Photo: By samanthabennett on Flickr
Hot Pockets, the once-trendy brand of molten cheese-filled microwavable turnovers, isn’t doing so well these days. Today, Nestle announced that it’s laying off 103 workers — about a sixth of its staff — from its Hot Pockets factory in California, according to the Tiffany Hsu at the LA Times.Just a month before these layoffs, Nestle cut the workweek at the plant from six to four days. There’s a second plant that makes Hot Pockets that is unaffected by the layoffs.
What’s causing the struggles? A few things:
The frozen foods industry as a whole is in bad shape — The ailing economy and rising prices for ingredients are taking their toll on the frozen foods industry. Frozen snacks suffered a 1.2% dip in revenue this year, along with a 5.9% dive in unit volume, according to Nielsen data.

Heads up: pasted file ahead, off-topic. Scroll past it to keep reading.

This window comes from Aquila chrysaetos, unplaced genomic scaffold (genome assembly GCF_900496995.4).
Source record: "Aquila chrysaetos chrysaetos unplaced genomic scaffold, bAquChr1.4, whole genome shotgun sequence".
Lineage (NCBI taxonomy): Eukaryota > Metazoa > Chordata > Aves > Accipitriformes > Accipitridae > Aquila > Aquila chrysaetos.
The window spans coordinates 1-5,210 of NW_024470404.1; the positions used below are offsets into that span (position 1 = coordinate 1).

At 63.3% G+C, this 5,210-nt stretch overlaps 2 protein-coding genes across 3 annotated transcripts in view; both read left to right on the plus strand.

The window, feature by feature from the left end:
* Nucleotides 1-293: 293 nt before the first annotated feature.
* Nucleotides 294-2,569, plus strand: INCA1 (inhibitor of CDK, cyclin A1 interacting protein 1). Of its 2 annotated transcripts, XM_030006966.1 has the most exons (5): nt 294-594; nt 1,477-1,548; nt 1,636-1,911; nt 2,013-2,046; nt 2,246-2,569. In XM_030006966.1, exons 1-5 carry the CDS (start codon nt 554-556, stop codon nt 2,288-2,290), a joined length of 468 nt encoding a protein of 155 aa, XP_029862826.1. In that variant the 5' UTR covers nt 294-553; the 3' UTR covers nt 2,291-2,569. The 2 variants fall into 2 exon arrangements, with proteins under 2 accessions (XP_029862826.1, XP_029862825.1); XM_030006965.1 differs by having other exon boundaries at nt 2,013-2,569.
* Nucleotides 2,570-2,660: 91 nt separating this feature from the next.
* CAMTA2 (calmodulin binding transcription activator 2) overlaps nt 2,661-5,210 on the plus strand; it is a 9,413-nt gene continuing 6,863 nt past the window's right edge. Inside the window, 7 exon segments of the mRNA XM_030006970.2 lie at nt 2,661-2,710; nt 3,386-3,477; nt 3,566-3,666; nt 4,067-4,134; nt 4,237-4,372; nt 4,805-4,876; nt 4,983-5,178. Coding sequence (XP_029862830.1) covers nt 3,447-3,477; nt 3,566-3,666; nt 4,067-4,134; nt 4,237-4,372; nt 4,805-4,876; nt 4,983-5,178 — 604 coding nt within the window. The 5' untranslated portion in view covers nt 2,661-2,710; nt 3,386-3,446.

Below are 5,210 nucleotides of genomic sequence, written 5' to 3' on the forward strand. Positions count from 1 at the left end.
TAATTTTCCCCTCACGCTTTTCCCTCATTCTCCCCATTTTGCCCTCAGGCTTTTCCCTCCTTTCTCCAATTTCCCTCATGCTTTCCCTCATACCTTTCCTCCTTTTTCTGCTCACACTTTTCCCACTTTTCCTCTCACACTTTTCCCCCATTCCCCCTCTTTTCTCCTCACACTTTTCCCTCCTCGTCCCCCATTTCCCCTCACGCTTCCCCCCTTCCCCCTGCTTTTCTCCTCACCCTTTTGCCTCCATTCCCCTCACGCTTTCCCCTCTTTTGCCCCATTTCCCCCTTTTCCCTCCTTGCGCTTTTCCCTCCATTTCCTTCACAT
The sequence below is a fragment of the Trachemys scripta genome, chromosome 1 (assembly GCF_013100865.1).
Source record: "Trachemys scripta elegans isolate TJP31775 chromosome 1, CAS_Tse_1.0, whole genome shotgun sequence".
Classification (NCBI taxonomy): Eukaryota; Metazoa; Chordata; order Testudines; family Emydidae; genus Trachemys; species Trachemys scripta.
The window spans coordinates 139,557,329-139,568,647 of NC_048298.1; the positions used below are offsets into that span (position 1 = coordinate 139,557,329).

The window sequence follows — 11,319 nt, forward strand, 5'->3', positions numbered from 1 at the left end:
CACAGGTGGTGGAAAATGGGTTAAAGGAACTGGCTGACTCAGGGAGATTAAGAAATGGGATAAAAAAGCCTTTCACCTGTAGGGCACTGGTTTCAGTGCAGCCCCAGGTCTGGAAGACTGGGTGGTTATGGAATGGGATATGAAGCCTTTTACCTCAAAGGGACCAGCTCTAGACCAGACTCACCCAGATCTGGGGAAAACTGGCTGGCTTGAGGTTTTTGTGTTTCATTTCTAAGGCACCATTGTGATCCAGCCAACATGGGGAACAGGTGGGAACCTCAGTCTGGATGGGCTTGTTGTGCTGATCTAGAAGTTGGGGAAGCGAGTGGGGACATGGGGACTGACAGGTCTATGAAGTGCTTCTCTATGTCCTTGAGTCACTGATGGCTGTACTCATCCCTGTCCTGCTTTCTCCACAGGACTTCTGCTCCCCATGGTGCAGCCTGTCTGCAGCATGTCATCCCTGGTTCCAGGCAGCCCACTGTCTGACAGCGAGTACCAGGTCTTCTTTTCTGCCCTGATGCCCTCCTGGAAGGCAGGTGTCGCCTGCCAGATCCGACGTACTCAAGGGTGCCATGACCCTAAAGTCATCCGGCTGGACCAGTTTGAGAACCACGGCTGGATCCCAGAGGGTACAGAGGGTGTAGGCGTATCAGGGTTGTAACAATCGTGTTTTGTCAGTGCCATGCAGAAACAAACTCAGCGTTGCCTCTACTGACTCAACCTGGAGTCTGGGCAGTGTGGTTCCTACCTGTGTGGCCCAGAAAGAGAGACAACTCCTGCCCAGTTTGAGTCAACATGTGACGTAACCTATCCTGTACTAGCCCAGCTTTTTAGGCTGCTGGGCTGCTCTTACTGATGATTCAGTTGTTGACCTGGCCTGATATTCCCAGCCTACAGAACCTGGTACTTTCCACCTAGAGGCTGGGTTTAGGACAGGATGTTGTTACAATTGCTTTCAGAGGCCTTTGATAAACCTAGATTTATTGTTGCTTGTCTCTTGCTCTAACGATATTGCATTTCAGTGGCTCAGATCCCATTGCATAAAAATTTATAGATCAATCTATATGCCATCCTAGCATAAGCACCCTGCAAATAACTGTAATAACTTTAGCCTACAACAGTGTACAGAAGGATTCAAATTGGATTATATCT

As for Nestle, it’s feeling the squeeze along with everyone else. Its frozen foods segment stayed flat in 2011.
Customers aren’t quite connecting with the Hot Pockets marketing — Hot Pockets has changed its marketing a few times, hoping for something to stick. The Hot Pockets brand has significant name recognition (comedian Jim Gaffigan’s Hot Pockets routine has a near cult-like following), yet it hasn’t been translating into enough sales. After abandoning its long-time jingle, it went back to it in 2009 with the ‘Eat Freely’ angle, emphasising portability.
The big recent product extension for the Hot Pockets line was Hot Pockets Sideshots, which it advertised vigorously. The campaign for Sideshots earlier this year involved little talking mascots that ended up just creeping people out.
Competition has remained strong — A Nestle spokesperson confirmed to Hsu that “competition is continuing to be very heated.” Competitors like Kraft have remained strong, fighting back in the frozen food market throughout the economic downturn.
But it’s not all coming from food behemoths like Kraft. Back in 2009, consumer spending on freezing supplies began starting ramping up as the recession hit, introducing a new competitor into an already jam-packed industry.
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